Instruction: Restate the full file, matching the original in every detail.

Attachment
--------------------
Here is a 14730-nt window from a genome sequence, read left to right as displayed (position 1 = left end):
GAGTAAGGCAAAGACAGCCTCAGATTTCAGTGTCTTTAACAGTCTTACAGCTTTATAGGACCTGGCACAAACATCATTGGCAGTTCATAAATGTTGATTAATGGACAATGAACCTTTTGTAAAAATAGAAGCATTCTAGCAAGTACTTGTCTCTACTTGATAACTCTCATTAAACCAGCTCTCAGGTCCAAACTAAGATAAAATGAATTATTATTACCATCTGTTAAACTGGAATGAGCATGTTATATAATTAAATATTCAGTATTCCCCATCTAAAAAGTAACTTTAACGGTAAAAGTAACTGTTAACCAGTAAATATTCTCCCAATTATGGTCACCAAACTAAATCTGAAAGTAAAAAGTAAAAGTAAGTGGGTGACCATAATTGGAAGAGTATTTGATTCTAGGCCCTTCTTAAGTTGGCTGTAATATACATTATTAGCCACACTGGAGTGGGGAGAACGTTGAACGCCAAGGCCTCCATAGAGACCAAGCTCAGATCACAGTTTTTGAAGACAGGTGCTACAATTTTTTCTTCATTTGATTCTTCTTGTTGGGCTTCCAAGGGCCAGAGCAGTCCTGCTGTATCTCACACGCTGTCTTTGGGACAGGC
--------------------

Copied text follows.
Here is a 14730-nt window from a genome sequence, read left to right as displayed (position 1 = left end):
GAGTAAGGCAAAGACAGCCTCAGATTTCAGTGTCTTTAACAGTCTTACAGCTTTATAGGACCTGGCACAAACATCATTGGCAGTTCATAAATGTTGATTAATGGACAATGAACCTTTTGTAAAAATAGAAGCATTCTAGCAAGTACTTGTCTCTACTTGATAACTCTCATTAAACCAGCTCTCAGGTCCAAACTAAGATAAAATGAATTATTATTACCATCTGTTAAACTGGAATGAGCATGTTATATAATTAAATATTCAGTATTCCCCATCTAAAAAGTAACTTTAACGGTAAAAGTAACTGTTAACCAGTAAATATTCTCCCAATTATGGTCACCAAACTAAATCTGAAAGTAAAAAGTAAAAGTAAGTGGGTGACCATAATTGGAAGAGTATTTGATTCTAGGCCCTTCTTAAGTTGGCTGTAATATACATTATTAGCCACACTGGAGTGGGGAGAACGTTGAACGCCAAGGCCTCCATAGAGACCAAGCTCAGATCACAGTTTTTGAAGACAGGTGCTACAATTTTTTCTTCATTTGATTCTTCTTGTTGGGCTTCCAAGGGCCAGAGCAGTCCTGCTGTATCTCACACGCTGTCTTTGGGACAGGC